Nor was it interesting enough to the UK, where some of Kronos’ few victims are, to prosecute the sale (which, because conspiracy laws are not as broad as they are here in the US, might not have reached Hutchins in any case, and certainly wouldn’t have exposed him to decades of incarceration).

But this year, in the days after the Alpha Bay seizure (and several months after Hutchins helped to shut down WannaCry), prosecutors presented that $2000 sale to a grand jury in ED WI, after which an arrest warrant was sent out to Las Vegas, just in time to arrest Hutchins on his way out of the country, after most the unruly hackers had departed from Las Vegas.

Arresting Hutchins only as he left — and playing whack-a-mole moving him from one detention center to another — gave authorities the opportunity to interview Hutchins without an attorney, where — prosecutor Dan Cowhig claims, Hutchins “made a confession,” — not that he “created the Kronos malware,” which is what the indictment alleges, but instead that he “was the author of the code of Kronos malware.” That “confession” sounds like the kind of thing an overly helpful person might explain if asked to explain this tweet in circumstances where he didn’t have a lawyer.

So here’s what may be going on.

In the aftermath of the AlphaBay seizure, authorities in the US decided to wade through what they could charge from past purchases off the marketplace, and either remembered or stumbled on this remarkably minor sale. Perhaps because of Hutchins’ fame, or perhaps because someone is unhappy about Hutchins’ fame, it was prioritized in a way it otherwise would not have been. And, as always, the US used convenient travel as a way to nab foreign alleged hackers to pull into America’s far more onerous than its allies criminal justice system.

It’s not even clear, however, that that explains the Milwaukee venue. Recall that DOJ first charged Pyotr Levashov (and therefore first deployed its now legally sanctioned Rule 41 warrant) for the Kelihos botnet in Alaska, even though he’ll be tried in CT if he’s ever extradited to the US. The FBI reorganized the way they investigate cyber crimes in 2014 (no longer tying the investigation to the geography of the crime) and with Rule 41 and international crimes, they’ll be able to do so far more in the future. But at least with Levashov, there were victims referenced in the complaint, whereas here, the only act that may have taken place in ED WI is that purchase, if it even did.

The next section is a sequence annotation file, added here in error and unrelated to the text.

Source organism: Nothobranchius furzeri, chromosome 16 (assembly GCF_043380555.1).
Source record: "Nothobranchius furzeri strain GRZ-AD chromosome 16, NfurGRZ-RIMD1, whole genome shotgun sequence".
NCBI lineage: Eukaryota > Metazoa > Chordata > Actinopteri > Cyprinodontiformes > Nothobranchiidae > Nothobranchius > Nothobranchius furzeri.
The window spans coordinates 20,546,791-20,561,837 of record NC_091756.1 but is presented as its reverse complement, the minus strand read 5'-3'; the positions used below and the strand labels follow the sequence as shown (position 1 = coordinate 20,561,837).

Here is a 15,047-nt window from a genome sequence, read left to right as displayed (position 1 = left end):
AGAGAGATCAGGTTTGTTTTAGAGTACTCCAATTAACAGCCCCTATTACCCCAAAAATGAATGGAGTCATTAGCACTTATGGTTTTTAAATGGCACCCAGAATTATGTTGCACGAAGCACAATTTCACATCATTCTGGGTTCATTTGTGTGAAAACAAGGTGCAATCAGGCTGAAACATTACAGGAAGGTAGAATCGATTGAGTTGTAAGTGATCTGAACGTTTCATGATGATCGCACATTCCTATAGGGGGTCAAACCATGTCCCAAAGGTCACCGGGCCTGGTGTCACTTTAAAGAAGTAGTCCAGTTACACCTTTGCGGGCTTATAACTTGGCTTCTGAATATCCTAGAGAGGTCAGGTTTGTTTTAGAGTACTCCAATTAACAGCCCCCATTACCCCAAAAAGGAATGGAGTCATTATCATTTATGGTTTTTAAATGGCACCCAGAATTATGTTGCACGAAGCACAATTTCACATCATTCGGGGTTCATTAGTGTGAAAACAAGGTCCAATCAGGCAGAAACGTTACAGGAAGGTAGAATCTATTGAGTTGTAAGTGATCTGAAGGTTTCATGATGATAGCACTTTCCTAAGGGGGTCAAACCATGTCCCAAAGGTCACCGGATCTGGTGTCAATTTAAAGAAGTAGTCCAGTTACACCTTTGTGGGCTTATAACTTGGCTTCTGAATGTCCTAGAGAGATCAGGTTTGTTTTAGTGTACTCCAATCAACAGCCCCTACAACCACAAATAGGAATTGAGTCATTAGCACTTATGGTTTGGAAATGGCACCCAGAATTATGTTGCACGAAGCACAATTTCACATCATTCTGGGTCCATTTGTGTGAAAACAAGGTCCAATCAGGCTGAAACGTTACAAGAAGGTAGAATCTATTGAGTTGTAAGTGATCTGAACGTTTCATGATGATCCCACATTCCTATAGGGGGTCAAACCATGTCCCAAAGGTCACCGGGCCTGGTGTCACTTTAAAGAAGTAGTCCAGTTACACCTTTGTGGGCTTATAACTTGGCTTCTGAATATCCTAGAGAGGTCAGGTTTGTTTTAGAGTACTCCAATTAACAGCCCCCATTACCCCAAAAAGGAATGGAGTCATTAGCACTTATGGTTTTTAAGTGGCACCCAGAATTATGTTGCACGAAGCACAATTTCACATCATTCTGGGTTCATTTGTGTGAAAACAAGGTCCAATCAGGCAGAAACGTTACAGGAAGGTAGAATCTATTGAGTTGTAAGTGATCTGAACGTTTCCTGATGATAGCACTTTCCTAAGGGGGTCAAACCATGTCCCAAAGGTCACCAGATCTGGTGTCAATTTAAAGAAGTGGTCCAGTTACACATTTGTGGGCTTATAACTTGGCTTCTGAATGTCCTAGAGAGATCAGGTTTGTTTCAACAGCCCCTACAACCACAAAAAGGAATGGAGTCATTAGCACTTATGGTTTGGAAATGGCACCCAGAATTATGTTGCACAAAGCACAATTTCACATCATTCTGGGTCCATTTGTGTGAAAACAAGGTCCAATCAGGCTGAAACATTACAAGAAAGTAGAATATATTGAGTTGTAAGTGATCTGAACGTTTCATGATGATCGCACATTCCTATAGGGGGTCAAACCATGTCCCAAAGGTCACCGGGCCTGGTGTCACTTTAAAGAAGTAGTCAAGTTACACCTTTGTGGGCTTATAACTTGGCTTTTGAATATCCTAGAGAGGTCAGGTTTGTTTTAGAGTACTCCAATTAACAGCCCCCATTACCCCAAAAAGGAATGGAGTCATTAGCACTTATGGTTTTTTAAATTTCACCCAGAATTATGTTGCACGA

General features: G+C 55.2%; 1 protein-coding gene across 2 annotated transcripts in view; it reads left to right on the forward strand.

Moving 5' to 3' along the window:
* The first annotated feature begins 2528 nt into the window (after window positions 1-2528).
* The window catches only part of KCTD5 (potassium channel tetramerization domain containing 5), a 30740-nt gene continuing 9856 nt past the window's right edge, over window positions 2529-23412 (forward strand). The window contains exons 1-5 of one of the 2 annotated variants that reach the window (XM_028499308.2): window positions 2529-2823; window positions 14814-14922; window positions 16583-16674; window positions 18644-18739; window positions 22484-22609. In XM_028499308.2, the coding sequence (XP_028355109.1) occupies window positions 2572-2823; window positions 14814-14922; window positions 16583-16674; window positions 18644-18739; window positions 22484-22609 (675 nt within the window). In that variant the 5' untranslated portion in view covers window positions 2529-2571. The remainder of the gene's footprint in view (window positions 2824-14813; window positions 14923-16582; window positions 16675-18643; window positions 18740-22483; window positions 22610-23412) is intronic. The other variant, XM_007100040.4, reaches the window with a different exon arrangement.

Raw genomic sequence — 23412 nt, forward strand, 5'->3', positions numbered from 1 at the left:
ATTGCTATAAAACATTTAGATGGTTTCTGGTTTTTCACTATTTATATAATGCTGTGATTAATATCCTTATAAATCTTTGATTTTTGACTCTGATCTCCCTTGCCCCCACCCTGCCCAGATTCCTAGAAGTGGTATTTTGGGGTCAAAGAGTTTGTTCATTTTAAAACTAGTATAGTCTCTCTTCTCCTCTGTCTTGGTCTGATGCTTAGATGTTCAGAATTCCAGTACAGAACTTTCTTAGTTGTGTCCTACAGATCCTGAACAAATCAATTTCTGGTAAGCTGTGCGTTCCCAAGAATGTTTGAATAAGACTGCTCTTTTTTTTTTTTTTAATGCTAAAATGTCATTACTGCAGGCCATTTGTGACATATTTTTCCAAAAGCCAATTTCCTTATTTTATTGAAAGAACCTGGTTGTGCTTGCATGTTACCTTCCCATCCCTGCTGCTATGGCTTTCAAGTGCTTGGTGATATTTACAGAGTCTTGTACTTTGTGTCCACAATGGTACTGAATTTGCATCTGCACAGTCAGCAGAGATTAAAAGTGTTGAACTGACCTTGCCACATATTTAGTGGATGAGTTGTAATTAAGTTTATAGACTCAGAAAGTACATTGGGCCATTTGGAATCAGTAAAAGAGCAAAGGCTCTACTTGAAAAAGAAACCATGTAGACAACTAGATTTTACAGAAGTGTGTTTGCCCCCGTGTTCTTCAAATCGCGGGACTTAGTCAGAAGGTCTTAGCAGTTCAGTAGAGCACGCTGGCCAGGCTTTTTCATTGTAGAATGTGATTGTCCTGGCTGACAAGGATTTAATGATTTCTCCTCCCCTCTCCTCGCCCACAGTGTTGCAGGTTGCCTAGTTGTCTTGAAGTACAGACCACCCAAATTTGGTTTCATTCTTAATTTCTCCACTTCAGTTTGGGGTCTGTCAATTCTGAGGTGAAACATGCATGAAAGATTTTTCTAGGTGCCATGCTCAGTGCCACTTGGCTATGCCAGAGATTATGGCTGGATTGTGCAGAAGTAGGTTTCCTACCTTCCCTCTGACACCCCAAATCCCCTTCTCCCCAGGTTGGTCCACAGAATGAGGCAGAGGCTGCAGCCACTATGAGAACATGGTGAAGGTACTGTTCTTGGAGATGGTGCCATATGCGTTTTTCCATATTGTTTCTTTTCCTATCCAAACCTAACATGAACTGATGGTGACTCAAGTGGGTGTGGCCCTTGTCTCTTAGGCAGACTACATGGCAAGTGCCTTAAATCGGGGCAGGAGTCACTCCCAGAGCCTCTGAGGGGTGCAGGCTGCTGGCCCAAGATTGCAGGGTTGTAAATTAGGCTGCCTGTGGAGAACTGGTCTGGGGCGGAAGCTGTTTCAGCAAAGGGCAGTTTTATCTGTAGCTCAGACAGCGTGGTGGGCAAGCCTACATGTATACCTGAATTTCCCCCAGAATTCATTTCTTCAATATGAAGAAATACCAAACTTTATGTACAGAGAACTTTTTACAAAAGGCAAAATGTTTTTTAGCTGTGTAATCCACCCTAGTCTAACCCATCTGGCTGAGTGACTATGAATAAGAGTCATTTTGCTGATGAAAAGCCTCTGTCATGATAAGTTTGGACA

All that said, the venue is a far less interesting question than whether the FBI really has evidence tying Hutchins to intending his code to be used for malware, or if they’ve just made a horrible mistake.

Marcy Wheeler is an independent journalist writing about national security and civil liberties. She writes as emptywheel at her eponymous blog, publishes at outlets including Vice, Motherboard, the Nation, the Atlantic, Al Jazeera, and appears frequently on television and radio. She is the author of Anatomy of Deceit, a primer on the CIA leak investigation, and liveblogged the Scooter Libby trial.

Marcy has a PhD from the University of Michigan, where she researched the “feuilleton,” a short conversational newspaper form that has proven important in times of heightened censorship. Before and after her time in academics, Marcy provided documentation consulting for corporations in the auto, tech, and energy industries. She lives with her spouse in Grand Rapids, MI.

19 replies
  1. Tawnie says:

    I see this as a form of venue cherry picking. Stick an undercover officer in a district that is mostly rural, not tech savvy, and easily scared. You get a grand jury that heard the word hacker and they indict. According to these rural folks hackers are evil because Fox News says so. Thankfully Mr. Hutchins has a great legal team that has seen this bullfuckery before.

    • bmaz says:

      Oh, you do, do you? Fine. Can you relate those facts ahead of Hutchins’ lawyers even effectively doing so?

      Because, I can guarantee you they do not even have the full facts as to jurisdiction and venue (they have barely had a freaking detention hearing), but you magically do?  Can you elaborate?

      And, honestly, you may well end up being right. But your statements, at first blush, look, well, dubious, legally, at this point.

      • Desider says:

        I’m more having fun thinking of Milwaukee (and Madison next door) as “mostly rural, not tech savvy, and easily scared” – yeah buddy, and full of beer & cheese too. Apparently Milwaukee with 1.5million metro population is flyover country and now counts about the same as Cape Girardeau, Missouri. If it ain’t LA or NY, it’s nuttin’.

        More, if they were banking on easy conviction, perhaps having Michael Chmelar as attorney won’t be quite the slam dunk this blogger thinks?

      • Avattoir says:

        Look at the EDW federal court line-up:

        GWB nom CJ Griesbach controlling assignments; a Reagan nom I wouldn’t expect to be involved; underwhelming Lynn Adelman as one of 2 Ds; Pepper the other D likely the most tech qualified of the 4 but relatively easy for Griesbach to avoid; filling out the allotment: a vacancy.